Everyone knows what a breakup means, but a relationship break means different things to different people. If you and your significant other are considering a break, make sure you both know exactly what you mean by that, what the rules are and what you hope to accomplish. Taking a break without answering these questions first can be more painful than actually breaking up.
Decide What You Mean
Some people use phrases like "taking a break" or "taking some time off" as euphemisms, when what they really mean is that they want to break up. Some use these phrases to mean that they want to be free to date or become intimate with other people, with the vague possibility of someday getting back together. Both of these situations are really breakups, not breaks. A relationship break is time spent apart for the purpose of either strengthening the relationship or deciding to end it. A relationship break has a set time limit, after which the couple gets back together to reassess the situation. Make sure you and your partner are both talking about the same thing before agreeing to a break.
Decide What You're Doing
Both you and your partner should agree on what you're doing and why you're doing it before you start your break. For instance, you can take a break to decide whether you want to break up or not. You can take a break so you can date other people and decide whether you want to commit to each other exclusively. You can take a break so you can work on yourself for a while and come back to the relationship with a better mindset. Once you've agreed on the reason for the break and what you're trying to accomplish, it will be easier to agree on some rules.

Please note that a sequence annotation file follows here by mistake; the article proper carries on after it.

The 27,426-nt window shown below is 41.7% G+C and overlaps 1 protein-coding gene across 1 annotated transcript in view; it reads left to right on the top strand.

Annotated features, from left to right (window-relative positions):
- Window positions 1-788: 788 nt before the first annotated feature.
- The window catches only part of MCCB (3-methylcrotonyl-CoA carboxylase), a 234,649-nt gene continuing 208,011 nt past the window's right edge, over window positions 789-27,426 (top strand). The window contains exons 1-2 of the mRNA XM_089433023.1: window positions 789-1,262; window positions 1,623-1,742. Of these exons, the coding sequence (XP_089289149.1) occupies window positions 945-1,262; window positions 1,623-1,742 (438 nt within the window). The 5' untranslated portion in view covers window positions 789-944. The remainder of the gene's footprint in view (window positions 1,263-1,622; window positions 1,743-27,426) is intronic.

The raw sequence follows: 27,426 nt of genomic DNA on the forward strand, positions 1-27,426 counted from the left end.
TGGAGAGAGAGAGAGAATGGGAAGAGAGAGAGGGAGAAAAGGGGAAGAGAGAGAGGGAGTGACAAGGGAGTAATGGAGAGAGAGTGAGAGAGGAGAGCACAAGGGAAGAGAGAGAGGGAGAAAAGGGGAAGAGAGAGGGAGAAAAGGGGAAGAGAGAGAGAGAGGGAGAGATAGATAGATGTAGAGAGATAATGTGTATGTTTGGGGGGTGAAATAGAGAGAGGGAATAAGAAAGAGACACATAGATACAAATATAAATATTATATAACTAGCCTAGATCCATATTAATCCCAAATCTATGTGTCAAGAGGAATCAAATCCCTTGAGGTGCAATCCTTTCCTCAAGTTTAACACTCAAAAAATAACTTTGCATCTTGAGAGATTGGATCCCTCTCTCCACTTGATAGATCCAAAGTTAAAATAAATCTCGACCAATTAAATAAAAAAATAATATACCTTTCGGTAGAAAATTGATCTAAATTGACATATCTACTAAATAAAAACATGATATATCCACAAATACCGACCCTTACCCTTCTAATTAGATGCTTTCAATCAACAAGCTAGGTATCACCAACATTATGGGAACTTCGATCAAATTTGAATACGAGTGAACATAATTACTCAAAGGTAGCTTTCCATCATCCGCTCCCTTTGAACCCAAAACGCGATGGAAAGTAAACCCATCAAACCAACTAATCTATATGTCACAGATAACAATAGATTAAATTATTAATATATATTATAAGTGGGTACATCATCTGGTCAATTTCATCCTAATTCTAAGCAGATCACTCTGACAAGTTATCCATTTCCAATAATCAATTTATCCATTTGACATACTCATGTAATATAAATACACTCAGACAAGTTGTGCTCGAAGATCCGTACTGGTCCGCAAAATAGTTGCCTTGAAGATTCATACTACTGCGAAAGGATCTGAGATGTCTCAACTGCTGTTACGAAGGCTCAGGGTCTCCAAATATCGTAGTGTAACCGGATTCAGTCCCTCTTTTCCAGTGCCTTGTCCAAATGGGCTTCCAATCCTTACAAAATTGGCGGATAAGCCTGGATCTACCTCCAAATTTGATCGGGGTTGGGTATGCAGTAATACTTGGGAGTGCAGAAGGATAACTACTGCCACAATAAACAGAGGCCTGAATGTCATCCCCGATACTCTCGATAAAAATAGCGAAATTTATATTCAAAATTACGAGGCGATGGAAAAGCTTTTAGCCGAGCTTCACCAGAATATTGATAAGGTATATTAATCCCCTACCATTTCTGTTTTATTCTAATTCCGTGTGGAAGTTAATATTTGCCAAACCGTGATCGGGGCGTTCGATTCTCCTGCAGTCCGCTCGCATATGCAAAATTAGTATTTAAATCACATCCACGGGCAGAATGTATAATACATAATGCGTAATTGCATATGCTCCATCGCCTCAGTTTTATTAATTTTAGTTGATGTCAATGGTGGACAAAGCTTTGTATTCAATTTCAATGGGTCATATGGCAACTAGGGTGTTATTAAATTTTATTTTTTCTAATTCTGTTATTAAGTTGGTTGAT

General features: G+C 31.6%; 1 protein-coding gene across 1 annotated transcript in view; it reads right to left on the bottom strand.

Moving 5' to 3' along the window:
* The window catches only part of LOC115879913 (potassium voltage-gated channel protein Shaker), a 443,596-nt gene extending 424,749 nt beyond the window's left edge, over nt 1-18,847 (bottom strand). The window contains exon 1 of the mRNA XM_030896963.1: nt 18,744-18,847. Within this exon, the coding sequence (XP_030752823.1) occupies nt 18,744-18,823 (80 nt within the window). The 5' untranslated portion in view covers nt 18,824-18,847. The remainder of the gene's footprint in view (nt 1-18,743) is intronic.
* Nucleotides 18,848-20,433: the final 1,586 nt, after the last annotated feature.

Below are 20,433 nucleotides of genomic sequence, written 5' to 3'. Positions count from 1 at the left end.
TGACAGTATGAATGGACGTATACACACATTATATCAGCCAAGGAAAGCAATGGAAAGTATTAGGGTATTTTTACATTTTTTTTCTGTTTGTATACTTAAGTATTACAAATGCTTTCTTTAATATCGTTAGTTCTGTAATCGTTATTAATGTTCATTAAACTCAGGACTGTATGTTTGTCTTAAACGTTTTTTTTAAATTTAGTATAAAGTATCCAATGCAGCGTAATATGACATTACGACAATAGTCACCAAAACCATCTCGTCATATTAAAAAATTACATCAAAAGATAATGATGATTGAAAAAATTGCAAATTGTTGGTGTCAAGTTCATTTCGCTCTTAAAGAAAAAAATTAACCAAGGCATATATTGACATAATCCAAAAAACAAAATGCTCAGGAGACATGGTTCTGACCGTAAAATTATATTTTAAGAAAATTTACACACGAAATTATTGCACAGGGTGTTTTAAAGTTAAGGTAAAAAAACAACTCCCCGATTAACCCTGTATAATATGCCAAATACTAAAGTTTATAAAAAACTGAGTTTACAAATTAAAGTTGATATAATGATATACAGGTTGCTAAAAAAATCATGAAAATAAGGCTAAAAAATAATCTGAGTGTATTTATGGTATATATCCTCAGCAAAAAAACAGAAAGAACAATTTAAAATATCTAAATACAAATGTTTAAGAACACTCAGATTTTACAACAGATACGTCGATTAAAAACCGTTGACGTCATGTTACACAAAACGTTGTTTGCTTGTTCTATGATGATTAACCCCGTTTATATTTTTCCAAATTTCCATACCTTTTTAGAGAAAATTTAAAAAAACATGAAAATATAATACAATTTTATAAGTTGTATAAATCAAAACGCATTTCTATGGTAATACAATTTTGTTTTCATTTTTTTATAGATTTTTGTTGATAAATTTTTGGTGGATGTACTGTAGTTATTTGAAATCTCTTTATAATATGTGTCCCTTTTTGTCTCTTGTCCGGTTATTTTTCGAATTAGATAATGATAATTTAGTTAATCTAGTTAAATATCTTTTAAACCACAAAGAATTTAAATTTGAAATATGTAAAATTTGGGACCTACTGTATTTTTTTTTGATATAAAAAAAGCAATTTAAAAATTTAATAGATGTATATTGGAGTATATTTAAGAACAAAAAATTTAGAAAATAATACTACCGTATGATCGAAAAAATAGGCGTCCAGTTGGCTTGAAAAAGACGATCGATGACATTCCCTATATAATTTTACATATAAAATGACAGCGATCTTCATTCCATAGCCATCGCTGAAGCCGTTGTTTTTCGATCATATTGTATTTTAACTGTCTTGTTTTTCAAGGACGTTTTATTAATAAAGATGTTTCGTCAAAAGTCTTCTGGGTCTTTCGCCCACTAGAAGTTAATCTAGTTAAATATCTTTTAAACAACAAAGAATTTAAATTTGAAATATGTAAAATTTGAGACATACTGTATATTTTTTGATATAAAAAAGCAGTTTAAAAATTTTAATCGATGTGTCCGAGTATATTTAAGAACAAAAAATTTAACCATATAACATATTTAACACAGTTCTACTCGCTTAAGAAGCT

Negotiate Some Rules
Different people take relationship breaks for different reasons, so the rules have to be negotiated depending on the situation. If you're sure you want to be together but you're having problems getting along, you might agree not to see each other for a while but not to date other people either. If one or both of you isn't sure about committing or doesn't feel ready to be exclusive, you might agree on some rules for dating. You should also agree on whether and how often the two of you will be in contact during your break. Finally, you should agree on how long the break will last before the two of you meet up to decide on your next steps. You can make any rules you want, but make sure they're clear and that both of you agree on them.
Assess the Situation
When the break begins, give yourself some time to get settled in to the situation and then begin the process of assessing the relationship and your role in it. Use the break as an opportunity to really think about whether you want to be with your partner for the long term and whether you think you can make it work. If you're happier without your partner around then you know what you need to do next, but if you find that you can't wait to get back together then you can return to the relationship with a new sense of commitment.
Scott Thompson has been writing professionally since 1990, beginning with the "Pequawket Valley News." He is the author of nine published books on topics such as history, martial arts, poetry and fantasy fiction. His work has also appeared in "Talebones" magazine and the "Strange Pleasures" anthology.